Tuesday, November 24, 2015

Step By Step Blender 3D Staircase Tutorial

While waiting for parts for various projects that I have going on here at the workshop I have no problem finding other things to fill my time.  This is the case with the work I need to get done for my Blender class I will be teaching next March.  So with all of this in mind I have put together this new in depth tutorial on how to model a staircase in Blender 3D.  It will help anyone wanting to learn something new in Blender how to work with Bezier Curves and Arrays. Check it out and let me know what you thoughts are on my latest effort using this great free software.

Blender Staircase Step By Step Instructions......
 no pun intended.

1. Start Blender with standard layout.... Cube, Light, Camera.
2. Press "T" key to turn off Tools Window as it will not be needed just yet.

3. Press Z key to go to wire frame view.
4. Enter "Shift C" to get cursor to center of view window. Then Add an Empty (plain axis) (Shift A) to the center of the layout.
5. Select Cube and add Modifier Array.

6. Set Fixed Count to 22
7. Deselect Relative Offset
8. Check Object Offset, Select Empty
9. Press Tab to go to Edit Mode
10. Go to front view (1 on keypad) and move selected Cube 4 squares to the right on X axis
11. Shrink the height of the Cube down to 10 squares  by entering "SZ.5".
12. Press Tab again to go back to Object Mode

13. Select Empty and set Z rotation to 27.5 degrees.
14. Set Transform Z location to 1.0
15. Press "7" on keypad for top view
16. Press "A" key to deselect vertices of the selected cube.
17. Select both right side vertices of Cube (C key) and move them to the right four squares to make a Step (G key).
18. Press the "A" key again to deselect all vertices on the cube.
19. Select upper right corner vertices of Step (C key) and move to lower right corner of second Step (G key).
20. Press the "A" key again to deselect all vertices on the cube.
21. Rotate view to an isometric view and press "Z" key to view in Solid Mode.
22. Press "7" on keypad for top view.
23. Press "Z" key to view in wireframe.

24. Press Ctrl R to create Edge Loop and move to left side of step as shown.
25. Press Ctrl R again to create another edge loop to right side of step as shown.

26. Create a horizontal edge loop and drag it near the front edge of the step.
27. Select all vertices on last edge loop and press S-Y-0 (Size Y Zero) to get all vertices in single line.
28. Adjust vertices in corners to form squares as shown in image.

29. Press the "A" key again to deselect all vertices on the step.
30. Rotate view to an isometric view and press "Z" key to view in Solid shading.
31. Select the four top vertices on the top left front of the step. (C key)
32. Press "3" on keypad to go to side view and extrude highlighted vertices to the fifth square from center line.
33. Press the "A" key to deselect vertices again.
34. Rotate view to an isometric view to select the four top vertices on the top right front of the step.
35. Press "3" on keypad to go to side view and extrude highlighted vertices to the fifth square from center line.
36. Press the "A" key to deselect vertices again.
37. Rotate view to an isometric view to see all the posts now in place on the steps.
38. Press "Tab" key to switch to Object Mode.
39. Press "7" key on keypad to go to top view.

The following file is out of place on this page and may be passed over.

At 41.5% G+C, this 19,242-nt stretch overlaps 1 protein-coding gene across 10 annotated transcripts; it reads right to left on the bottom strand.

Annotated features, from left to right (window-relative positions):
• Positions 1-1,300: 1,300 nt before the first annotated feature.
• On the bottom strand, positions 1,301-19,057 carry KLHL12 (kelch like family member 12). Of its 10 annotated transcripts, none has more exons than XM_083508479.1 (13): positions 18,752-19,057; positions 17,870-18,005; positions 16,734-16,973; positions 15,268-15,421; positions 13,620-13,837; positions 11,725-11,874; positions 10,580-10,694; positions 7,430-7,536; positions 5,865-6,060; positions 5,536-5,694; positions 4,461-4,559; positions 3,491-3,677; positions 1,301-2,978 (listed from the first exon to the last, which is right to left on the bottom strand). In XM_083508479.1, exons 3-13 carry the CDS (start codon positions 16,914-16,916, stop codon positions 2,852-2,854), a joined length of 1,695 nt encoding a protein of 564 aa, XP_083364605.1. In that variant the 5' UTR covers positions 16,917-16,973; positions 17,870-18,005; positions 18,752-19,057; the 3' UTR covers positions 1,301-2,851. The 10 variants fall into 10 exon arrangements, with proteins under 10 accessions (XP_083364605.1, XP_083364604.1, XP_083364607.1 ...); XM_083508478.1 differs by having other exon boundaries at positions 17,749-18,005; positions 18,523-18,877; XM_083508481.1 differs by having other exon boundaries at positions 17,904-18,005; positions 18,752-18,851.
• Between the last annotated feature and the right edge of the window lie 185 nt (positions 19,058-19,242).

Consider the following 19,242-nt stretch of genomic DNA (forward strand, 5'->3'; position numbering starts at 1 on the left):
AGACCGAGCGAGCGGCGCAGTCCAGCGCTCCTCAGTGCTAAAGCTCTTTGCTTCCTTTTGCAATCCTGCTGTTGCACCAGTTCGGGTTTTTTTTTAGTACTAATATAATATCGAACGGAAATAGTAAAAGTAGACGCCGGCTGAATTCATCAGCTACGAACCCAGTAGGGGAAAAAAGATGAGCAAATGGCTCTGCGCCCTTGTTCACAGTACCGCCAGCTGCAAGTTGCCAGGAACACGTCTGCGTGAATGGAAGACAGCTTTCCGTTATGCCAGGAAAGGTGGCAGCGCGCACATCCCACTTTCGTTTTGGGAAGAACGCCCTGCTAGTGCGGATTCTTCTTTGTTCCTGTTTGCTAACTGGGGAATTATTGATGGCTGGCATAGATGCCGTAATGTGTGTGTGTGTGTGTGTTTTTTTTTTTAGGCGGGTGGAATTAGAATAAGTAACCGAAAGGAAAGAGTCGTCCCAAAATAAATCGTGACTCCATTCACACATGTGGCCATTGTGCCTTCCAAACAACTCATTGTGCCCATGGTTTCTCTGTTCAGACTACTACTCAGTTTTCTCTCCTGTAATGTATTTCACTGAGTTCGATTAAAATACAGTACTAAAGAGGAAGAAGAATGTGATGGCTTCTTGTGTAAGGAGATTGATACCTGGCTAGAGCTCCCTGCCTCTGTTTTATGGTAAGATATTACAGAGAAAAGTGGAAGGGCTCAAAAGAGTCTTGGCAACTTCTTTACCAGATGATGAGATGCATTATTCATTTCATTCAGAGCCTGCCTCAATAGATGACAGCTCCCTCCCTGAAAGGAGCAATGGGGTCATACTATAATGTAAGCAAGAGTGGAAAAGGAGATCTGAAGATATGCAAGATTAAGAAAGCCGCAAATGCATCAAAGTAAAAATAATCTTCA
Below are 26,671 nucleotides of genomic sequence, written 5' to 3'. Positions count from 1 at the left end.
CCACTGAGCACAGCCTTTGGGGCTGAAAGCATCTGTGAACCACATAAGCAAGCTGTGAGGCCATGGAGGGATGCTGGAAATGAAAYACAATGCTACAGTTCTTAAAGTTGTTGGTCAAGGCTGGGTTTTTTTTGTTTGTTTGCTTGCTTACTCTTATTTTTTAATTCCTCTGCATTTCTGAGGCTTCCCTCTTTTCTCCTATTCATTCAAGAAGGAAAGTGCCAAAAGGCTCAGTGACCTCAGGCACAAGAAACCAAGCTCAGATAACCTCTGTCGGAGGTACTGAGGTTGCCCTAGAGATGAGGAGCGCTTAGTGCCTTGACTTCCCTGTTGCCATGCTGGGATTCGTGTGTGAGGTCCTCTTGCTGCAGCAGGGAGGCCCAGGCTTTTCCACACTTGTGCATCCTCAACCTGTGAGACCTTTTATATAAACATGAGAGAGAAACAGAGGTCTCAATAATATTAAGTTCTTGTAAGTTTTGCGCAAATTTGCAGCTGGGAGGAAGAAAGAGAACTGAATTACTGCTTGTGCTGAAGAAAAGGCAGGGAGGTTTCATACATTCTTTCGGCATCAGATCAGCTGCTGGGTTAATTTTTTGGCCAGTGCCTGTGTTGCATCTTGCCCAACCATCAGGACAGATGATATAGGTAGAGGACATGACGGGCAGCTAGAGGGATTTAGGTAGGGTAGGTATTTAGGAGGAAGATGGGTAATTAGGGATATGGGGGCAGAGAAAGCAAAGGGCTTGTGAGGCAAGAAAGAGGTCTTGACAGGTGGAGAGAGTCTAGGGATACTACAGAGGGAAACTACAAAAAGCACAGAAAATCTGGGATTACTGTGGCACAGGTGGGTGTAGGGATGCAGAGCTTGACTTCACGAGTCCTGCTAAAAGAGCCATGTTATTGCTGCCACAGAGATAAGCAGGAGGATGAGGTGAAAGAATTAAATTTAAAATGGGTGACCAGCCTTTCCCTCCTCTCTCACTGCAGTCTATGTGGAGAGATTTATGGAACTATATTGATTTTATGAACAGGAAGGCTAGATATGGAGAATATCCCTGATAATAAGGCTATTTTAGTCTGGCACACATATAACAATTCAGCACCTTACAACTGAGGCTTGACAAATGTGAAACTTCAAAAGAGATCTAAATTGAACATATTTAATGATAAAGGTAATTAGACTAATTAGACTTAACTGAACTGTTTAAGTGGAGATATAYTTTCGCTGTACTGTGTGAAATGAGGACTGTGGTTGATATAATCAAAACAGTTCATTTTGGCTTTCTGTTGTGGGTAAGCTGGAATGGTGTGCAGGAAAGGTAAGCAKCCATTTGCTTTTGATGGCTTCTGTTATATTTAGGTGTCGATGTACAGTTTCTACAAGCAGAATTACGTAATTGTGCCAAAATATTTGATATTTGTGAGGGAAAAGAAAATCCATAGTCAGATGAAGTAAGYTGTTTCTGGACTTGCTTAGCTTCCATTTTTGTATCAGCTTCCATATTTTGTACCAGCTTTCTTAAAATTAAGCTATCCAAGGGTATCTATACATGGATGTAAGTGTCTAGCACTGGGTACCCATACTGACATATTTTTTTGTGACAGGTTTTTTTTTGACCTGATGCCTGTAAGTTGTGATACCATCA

40. Press "Shift C"  to get cursor at center of model.
41. Press "Shift A" to add Mesh Plane.
42. Enter "S 30" to scale plane up to 30.
43. Press "Z" key to view wireframe shading.
44. Press "3" on keypad to see side view.
45. Press "Tab" key to go to Edit Mode.
46. Press "Z" key to see Solid shading

47. Select first two vertices on bottom left edge of step.
48. Move "Z" axis arrow (blue arrow) down so that the front bottom edge of the second step lines up with the back bottom edge of the first step as pictured.

49. Select the Mesh plane that will become the floor for the staircase.

50. Move the Mesh plane down to match the front bottom edge of the second step of the staircase using the "Z" axis arrow.
51. Steps and posts are now done.
Staircase Rail Instructions

1. Select Layer two.  Layer one will disappear for now.
2. Enter "Shift C" to get cursor to center of model.
3. Enter "Shift A" Add Curve, Bezier.
4. Press "Tab" to go to Edit Mode.


5. Press "7" on keypad to go to top view.
6. Enter "R 90" to rotate Bezier Curve 90 degrees.


7. Enter "A" to deselect all vertices on Bezier Curve.
8. Enter "C" and select only the top vertices and handles.  Rotate these so they are aligned vertically with bottom vertices and handles.

9. Enter "A" key twice to select all vertices on Bezier Curve.
10. Move the Bezier Curve using the "G" key to the top of the outer bottom most post.
11. Enter "A" key to deselect vertices again. 
12. Enter "C" key to select each vertices and handles at a time to positions shown in image. Vertices should be centered on front edge of each post.


13. Enter "W" and subdivide the Bezier Curve to create an additional Vertices and set of handles.
14. Press "Tab" key to go to Object Mode.

15. Enter "Shift A" to create "Bezier Circle" by selecting "Curve" "Circle".
16. Resize new "Bezier Circle" by pressing "S.30"
17. Select "Bezier Curve"
18. Select "Object Data" from right menu.
19. Select "Bezier Curve" in "Bevel Object" window.  This will create the first portion of the railing for the staircase.

20. Select "Modifiers" icon, Select "Array".
21. Set "Fit Count" number to 21.
22. Select "Object Offset"
23. Select "Empty.


24. Press "Tab" key to go to Edit Mode.
25. Press "A" key  to deselect all vertices in Bezier Curve.
26. Press "C" key and select center vertices and handles on Bezier Curve

27. Select red arrow (X Axis).
28. Move center vertices in direction of arrow slightly to smooth out curve in railing.


29. Adjust vertices and handles to create a smooth transition from one section of railing to the next in the model.
30. The outer rail is complete at this point.

31. To create the inner rail repeat steps one through thirty in this procedure.

32. Press "T" key to show Tools window.
33. Press "Shift A" to add mesh UV Sphere.